Do you ever feel like a less-valued customer at a restaurant, just because you’re gluten-free?
If so, today’s post features a nice bit of math that proves revenge is a dish best served cold. Or that he who laughs last eats best. Or something.
In the past I’ve complained about the celiac tax: feeling some major sticker shock from some gluten-free foods. Your comments showed that I wasn’t alone, although we also heard a sound defense from several gluten-free manufacturers.
Anyway. Today’s complaint is the opposite: sometimes it seems like a restaurant can’t be bothered to pay attention to my questions, leaving me unsure about the risk I may be exposing myself to.
You know the feeling? Where you just want to shake your server by the shoulders and shout, “Hey! It’s not fun for me either!”?
Instead of shaking them, here are some statistics to throw out there:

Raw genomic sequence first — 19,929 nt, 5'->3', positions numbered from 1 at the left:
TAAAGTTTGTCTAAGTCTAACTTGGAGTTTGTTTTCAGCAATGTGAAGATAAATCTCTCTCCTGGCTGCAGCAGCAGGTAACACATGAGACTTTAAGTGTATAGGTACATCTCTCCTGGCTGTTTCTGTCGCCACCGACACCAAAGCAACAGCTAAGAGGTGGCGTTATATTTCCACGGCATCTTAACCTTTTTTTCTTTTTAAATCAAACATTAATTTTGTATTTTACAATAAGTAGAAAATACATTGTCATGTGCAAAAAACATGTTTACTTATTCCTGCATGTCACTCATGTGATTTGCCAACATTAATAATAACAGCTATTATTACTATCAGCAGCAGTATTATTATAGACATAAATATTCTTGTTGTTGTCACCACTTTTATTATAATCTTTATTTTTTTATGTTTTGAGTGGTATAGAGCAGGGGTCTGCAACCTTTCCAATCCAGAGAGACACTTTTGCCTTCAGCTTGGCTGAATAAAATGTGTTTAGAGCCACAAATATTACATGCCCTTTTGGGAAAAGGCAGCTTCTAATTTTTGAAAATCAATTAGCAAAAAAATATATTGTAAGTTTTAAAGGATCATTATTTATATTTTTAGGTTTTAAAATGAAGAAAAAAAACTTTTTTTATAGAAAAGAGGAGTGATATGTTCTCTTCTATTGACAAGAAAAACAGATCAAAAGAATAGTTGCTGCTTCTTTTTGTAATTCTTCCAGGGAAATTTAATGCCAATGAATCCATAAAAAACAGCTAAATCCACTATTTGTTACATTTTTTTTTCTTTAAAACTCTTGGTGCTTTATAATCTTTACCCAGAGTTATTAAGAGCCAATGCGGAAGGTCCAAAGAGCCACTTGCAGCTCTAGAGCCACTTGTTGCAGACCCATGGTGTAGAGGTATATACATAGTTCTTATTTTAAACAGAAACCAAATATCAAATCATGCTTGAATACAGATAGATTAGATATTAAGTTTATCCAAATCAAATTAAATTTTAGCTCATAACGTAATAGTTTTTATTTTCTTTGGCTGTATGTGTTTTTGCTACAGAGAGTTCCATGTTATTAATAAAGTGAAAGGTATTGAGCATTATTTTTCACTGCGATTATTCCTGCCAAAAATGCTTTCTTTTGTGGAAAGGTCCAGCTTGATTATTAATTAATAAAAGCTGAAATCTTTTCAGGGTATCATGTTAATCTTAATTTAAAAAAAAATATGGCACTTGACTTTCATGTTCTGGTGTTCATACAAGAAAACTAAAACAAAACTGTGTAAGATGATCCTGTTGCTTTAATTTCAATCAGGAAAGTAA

AllergyEats put together a nifty little piece of economics about the economic value of gluten-free customers. Here’s what they found:
- About 5% of the US population – or about 15 million people – have food allergies or a gluten intolerance.
- Assume that 20% are so severely allergic that they will not risk eating outside their homes. Assume another 20% are so minimally allergic that they won’t take any precautions. That leaves 60% – or 9 million people – who enjoy eating out in safe places.
- Assume that each gluten-free diner eats with 2 other, non-allergic people. This is a conservative estimate given that a disproportionate amount of allergies are in children, who tend to eat with families (which tend to be more than 3 people).
- This turns those 9 million gluten-free diners into 27 million gluten-aware diners, which is nearly 10% of the US population.
And, given the loyalty with which us gluten-free diners often reward our favorite restaurants, that 10% is nothing to sneeze at.
If you’re looking for a gluten-free restaurant in your area – or out on a road trip – you can check out our gluten-free restaurant guide. Not only does it have listings and information for celiac-friendly restaurants in all 50 states, but it has more than 100 gluten-free menus from many of the country’s most popular and plentiful restaurant chains.
Have you had to stick up for your rights as a gluten-free diner? Tell us about it!